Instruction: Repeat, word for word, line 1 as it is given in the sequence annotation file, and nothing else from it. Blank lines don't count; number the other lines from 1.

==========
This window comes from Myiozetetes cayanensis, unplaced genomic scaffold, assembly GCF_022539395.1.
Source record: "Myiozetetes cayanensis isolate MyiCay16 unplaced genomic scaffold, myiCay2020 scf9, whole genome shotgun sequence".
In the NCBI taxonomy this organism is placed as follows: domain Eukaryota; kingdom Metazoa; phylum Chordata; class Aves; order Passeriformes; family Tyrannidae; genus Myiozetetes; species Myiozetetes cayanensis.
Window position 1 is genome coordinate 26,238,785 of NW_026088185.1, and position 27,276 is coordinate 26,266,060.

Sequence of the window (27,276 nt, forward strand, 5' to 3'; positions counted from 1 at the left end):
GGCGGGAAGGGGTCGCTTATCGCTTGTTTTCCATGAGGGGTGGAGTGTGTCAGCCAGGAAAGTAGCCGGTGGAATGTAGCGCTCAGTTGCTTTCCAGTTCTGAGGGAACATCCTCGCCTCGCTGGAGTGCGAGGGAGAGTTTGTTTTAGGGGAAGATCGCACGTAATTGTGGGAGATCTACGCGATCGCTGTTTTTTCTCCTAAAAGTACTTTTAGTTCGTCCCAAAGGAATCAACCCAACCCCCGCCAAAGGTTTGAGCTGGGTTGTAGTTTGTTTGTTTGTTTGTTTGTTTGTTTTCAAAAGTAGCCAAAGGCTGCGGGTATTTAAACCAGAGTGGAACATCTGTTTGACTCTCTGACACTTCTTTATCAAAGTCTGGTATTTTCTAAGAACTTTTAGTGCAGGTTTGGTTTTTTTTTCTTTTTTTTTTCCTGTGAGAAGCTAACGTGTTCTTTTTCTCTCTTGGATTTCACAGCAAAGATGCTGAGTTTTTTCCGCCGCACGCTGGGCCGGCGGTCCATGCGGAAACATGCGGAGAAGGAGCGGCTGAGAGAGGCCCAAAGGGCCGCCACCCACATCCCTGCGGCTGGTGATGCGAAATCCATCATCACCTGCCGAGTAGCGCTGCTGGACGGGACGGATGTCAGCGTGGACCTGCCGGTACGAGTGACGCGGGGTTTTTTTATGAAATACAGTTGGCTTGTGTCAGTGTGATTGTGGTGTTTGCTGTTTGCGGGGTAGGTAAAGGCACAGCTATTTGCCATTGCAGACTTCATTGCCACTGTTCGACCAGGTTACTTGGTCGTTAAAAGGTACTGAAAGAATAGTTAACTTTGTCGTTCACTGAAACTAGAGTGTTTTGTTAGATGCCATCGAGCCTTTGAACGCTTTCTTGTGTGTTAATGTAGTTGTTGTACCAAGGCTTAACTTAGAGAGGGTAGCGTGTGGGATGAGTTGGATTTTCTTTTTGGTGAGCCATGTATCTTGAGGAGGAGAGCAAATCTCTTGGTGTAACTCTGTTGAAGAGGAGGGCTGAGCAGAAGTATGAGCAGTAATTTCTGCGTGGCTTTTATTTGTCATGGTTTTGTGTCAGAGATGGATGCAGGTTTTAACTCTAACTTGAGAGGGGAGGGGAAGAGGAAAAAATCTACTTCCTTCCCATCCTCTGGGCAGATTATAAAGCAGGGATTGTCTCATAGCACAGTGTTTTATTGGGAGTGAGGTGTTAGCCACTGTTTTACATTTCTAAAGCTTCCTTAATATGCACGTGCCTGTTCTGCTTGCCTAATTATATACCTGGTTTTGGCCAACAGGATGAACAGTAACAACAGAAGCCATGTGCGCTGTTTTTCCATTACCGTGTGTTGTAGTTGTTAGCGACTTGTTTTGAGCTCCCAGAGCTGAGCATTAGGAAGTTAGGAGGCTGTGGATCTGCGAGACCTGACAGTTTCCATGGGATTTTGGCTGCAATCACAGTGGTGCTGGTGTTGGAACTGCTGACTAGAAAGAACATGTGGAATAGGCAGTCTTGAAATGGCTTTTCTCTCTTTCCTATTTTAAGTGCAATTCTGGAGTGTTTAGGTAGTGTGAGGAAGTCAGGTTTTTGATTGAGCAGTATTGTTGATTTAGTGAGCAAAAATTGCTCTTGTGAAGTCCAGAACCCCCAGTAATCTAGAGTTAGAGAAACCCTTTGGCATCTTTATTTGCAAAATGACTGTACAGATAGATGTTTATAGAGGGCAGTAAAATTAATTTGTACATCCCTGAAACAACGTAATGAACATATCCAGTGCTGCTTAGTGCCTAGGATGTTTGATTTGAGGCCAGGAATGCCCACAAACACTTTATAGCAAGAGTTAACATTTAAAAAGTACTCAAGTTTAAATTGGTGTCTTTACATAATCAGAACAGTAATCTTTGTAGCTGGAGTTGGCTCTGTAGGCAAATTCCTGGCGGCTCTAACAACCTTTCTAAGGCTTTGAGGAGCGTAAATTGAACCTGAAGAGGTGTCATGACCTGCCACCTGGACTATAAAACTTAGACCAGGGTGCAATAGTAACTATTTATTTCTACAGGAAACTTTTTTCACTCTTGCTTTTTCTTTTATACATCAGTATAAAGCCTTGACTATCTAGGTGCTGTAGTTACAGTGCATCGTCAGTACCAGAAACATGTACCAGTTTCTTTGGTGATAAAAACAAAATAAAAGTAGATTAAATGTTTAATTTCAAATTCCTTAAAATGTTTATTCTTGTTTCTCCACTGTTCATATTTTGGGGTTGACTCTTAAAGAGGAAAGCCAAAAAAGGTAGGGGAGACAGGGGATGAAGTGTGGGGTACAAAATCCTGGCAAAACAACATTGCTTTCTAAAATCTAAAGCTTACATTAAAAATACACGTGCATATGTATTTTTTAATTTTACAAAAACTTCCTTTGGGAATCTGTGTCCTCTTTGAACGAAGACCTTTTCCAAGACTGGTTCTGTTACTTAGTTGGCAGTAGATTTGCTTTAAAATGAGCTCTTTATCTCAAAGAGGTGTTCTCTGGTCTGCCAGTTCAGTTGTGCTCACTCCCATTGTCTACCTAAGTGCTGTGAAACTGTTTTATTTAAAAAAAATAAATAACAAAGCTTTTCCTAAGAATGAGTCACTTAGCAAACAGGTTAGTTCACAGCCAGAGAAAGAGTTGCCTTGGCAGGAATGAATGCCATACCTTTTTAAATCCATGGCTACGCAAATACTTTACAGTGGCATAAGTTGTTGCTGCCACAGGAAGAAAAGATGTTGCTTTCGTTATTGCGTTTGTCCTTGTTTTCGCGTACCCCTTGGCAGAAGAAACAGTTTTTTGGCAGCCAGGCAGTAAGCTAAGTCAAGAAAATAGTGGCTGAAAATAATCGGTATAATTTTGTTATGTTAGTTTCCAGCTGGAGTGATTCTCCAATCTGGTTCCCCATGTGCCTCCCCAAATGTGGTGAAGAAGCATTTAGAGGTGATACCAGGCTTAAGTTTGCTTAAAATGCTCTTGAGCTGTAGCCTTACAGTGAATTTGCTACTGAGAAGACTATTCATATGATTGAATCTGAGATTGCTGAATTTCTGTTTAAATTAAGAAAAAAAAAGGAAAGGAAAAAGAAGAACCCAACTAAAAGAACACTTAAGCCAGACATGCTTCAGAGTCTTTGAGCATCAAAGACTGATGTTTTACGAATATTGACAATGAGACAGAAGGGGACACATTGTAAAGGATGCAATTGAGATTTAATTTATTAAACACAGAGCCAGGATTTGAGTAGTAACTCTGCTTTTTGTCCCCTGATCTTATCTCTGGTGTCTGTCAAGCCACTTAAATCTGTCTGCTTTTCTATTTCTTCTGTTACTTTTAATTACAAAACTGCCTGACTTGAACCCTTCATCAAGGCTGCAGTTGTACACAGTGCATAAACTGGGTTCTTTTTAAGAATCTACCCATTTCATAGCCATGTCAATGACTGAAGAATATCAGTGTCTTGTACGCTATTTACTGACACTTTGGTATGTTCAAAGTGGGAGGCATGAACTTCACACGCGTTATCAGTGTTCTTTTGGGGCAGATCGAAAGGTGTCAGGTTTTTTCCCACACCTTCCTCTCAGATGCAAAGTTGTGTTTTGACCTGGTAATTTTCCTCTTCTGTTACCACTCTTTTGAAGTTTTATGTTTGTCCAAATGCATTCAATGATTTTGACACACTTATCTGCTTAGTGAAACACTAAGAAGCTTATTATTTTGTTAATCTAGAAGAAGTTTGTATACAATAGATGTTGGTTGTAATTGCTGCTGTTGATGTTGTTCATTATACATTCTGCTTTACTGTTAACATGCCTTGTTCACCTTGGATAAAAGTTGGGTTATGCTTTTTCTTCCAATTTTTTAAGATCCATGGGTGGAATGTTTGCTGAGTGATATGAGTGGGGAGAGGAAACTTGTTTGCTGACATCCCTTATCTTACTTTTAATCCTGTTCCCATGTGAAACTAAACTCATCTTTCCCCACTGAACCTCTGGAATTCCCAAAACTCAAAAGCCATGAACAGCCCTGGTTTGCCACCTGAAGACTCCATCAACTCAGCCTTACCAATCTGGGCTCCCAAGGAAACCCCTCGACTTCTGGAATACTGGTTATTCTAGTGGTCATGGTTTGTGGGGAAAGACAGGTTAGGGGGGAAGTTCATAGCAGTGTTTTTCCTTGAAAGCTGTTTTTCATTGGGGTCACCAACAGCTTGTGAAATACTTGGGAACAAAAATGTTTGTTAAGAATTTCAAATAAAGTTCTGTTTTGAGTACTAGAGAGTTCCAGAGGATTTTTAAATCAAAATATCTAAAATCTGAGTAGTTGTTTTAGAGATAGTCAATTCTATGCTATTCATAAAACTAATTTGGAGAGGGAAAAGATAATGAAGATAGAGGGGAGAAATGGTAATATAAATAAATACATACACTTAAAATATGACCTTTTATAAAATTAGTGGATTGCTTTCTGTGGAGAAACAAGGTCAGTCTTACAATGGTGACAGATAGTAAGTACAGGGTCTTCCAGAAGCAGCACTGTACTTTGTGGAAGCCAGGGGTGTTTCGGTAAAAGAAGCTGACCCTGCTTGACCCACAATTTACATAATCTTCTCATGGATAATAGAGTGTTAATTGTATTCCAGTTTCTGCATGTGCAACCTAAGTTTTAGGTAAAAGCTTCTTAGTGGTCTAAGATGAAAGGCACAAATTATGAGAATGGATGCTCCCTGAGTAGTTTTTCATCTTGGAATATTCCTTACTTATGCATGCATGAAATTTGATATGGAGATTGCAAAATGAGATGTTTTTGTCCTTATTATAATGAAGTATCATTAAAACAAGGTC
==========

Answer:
This window comes from Myiozetetes cayanensis, unplaced genomic scaffold, assembly GCF_022539395.1.